Southeast Austin residents rally to preserve Montopolis Negro School

History of Montopolis Negro School

1891: Montopolis Negro School opened on the north side of Bastrop Highway.

1935: The original school is destroyed in a storm. Historian Fred McGhee said Travis County refused to help rebuild the school, which was the only source of education for the black children of Montopolis. According to historical records, the Rev. J.H. Harrel of St. Edward’s Baptist Church — the oldest African-American Baptist church in Travis County — donated the land and the current building for the school.

1952: The area and the school are annexed by the city of Austin and the school becomes part of the Austin public school system.

1962: The Austin public school system shuts down the school.

1967: The property is auctioned off.

Southeast Austin residents demonstrated Friday to preserve what used to be the Montopolis Negro School, one of the last of 42 institutions that educated African-American children from 1935 to 1962 when the city’s schools refused to.

About 15 members of the Montopolis Neighborhood Association and Montopolis Neighborhood Plan Contact Team called upon the city to buy the property from developer Austin Stowell of KEEP Investment Group/Real Estate. The groups want the city and the community to manage the land and schoolhouse as a park and a museum.

“The mayor is about to launch his institutional racism task force,” East Austin resident and historian Fred L. McGhee said. “If you want to do something about it, you need to look at it in the face. Here we have three separate governmental entities — Travis County, Austin ISD and the city itself — engaging in direct dispossession of African-American property. This is one of the most egregious examples of institutional racism in the city. So what are they going to do about it? If I have to chain myself to this building and go to jail, that’s what I’m going to do.”

Stowell in July applied for a permit to demolish the building. He said he didn’t know the property’s cultural value at that time but now wishes to develop it in a way that will not require destroying the building.

The application process gave Stowell a 75-day window for the city’s Historic Landmark Commission to decide whether the schoolhouse should be protected. At a meeting on Monday, the commission voted 7-1 to do just that but failed to get the minimum eight votes needed for approval.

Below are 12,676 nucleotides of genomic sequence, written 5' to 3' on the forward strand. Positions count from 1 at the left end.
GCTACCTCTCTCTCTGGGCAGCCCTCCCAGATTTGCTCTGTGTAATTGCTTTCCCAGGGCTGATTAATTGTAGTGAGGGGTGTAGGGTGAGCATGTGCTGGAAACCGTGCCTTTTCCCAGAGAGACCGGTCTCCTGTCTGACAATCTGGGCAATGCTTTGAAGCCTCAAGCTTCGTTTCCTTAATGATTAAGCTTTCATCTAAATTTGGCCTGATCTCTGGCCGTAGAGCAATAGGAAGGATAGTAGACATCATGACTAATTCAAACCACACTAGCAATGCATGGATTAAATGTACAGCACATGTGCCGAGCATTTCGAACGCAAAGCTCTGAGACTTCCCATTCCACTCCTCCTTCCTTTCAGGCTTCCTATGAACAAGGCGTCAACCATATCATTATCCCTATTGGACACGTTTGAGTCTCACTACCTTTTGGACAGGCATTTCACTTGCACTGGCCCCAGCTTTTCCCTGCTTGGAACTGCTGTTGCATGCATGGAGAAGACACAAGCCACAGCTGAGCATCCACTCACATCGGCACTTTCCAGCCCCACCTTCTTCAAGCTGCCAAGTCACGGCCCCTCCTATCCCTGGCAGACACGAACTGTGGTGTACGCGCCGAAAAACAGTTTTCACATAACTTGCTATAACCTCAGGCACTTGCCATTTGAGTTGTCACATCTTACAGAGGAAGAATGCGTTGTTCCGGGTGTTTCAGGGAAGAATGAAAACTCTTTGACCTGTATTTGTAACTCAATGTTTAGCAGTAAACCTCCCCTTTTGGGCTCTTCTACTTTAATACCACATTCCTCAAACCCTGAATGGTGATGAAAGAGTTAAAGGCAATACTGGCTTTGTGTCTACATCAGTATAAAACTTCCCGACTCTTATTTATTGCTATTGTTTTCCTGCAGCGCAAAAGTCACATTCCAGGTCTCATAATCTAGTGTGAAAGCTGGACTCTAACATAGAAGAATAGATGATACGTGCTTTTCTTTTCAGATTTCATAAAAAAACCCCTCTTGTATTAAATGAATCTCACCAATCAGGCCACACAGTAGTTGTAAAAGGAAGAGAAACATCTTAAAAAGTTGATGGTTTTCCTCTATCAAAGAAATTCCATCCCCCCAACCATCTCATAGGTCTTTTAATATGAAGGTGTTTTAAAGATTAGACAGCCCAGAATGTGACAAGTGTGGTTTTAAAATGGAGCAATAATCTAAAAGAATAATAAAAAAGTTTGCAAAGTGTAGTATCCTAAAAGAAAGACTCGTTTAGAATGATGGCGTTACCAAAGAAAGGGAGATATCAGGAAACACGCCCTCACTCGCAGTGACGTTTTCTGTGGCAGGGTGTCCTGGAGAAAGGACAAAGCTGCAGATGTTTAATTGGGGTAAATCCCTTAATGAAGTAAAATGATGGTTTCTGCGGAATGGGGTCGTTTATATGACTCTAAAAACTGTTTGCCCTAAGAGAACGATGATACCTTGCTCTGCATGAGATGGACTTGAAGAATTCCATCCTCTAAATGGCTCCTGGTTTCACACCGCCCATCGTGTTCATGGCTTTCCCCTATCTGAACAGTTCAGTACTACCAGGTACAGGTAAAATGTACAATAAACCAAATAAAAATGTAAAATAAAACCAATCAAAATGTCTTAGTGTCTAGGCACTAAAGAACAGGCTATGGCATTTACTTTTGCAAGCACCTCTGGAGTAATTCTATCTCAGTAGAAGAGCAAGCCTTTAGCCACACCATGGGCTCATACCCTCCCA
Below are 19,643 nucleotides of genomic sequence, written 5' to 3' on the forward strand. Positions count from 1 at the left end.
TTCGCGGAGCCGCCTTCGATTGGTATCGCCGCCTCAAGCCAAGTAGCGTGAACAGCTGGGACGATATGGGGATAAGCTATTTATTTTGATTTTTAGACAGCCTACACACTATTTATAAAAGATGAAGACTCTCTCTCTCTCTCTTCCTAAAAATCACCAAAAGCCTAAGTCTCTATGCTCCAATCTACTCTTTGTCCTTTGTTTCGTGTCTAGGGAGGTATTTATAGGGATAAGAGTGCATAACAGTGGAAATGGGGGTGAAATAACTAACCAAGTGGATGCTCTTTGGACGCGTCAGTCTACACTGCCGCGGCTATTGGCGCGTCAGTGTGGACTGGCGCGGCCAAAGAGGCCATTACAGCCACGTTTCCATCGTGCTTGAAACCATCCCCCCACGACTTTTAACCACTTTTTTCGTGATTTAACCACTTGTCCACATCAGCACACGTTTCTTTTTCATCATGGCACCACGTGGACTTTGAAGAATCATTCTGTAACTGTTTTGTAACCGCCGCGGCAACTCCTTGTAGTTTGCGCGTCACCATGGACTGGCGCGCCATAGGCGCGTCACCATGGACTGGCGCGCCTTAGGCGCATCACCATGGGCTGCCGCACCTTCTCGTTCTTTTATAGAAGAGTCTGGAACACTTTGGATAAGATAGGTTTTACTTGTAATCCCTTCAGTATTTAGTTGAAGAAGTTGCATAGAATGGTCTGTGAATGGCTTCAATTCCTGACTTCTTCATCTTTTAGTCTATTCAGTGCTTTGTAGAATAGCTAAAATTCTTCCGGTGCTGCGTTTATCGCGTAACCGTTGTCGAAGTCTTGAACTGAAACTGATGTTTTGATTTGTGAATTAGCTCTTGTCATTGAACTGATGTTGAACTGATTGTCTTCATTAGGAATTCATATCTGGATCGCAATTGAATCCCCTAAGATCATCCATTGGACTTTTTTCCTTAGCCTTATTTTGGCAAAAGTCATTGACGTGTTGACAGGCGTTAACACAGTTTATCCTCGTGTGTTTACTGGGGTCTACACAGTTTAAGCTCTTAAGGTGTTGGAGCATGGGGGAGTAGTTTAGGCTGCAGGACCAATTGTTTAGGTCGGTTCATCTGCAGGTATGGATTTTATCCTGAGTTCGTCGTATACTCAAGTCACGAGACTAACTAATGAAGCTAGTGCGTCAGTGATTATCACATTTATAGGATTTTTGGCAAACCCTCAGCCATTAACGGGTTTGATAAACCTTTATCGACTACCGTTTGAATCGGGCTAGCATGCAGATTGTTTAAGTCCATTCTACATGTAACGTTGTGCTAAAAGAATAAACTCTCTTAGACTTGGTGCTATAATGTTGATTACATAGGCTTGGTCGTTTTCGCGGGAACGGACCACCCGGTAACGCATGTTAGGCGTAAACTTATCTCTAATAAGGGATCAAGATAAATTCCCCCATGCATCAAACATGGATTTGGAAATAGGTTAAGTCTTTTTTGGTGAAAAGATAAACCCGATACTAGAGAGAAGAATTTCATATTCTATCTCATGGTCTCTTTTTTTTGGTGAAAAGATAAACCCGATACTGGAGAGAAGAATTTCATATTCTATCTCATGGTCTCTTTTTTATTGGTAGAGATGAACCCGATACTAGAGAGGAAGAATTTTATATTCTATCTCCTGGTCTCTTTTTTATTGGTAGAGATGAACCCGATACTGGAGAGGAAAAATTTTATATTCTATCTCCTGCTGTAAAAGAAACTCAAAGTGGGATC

City officials said the demolition permit hasn’t been formally approved. However, because the schoolhouse isn’t officially protected as a historical landmark, neighborhood activists said Stowell is now within his legal right to demolish it.

But Stowell told the American-Statesman he has no intention of tearing down the former schoolhouse: “I have already met with Council Member (Sabino ‘Pio’) Renteria’s office and look forward to working with other council members to find a creative solution to save and restore the structure. I am open to a number of different scenarios that I believe will provide a mutually beneficial solution.”

Stowell declined to go into further detail about why he obtained the permit, citing “confusing” problems with the land development code.

“We are in possession of a demolition permit; however, we do not intend to demolish and the neighborhood is aware of that,” Stowell said “I want to make that abundantly clear.”

At the Monday landmark commission meeting, Stowell discussed the possibility of moving the building somewhere else on the property while moving forward with plans of constructing 15 single-family units. However, members of the neighborhood are not satisfied with this solution because it doesn’t protect the former schoolhouse indefinitely or bar the developer from razing it if he changes his mind.

“We’re putting our foot down on this one,” McGhee said. “This is why, if you’re a developer, you actually go to the indigenous people from the community who know its history and its culture and find out about what you have. If (Stowell) hadn’t been thinking in terms of dollar signs and instead thought in terms of community, we wouldn’t be here.”

Susana Almanza, a leader of the Montopolis Neighborhood Plan Contact Team, said residents are keeping a close eye on the structure. She said if they see any signs of possible bulldozing, they plan to come out in full force and chain themselves to the structure.

Georgia Steen, a former Montopolis Negro School student who attended the protest, held up a photo of herself as a schoolgirl and pleaded with the city to save the building in which she learned the lessons of life.

“This property is not just a piece of real estate,” Steen said. “It is a cultural landmark.”

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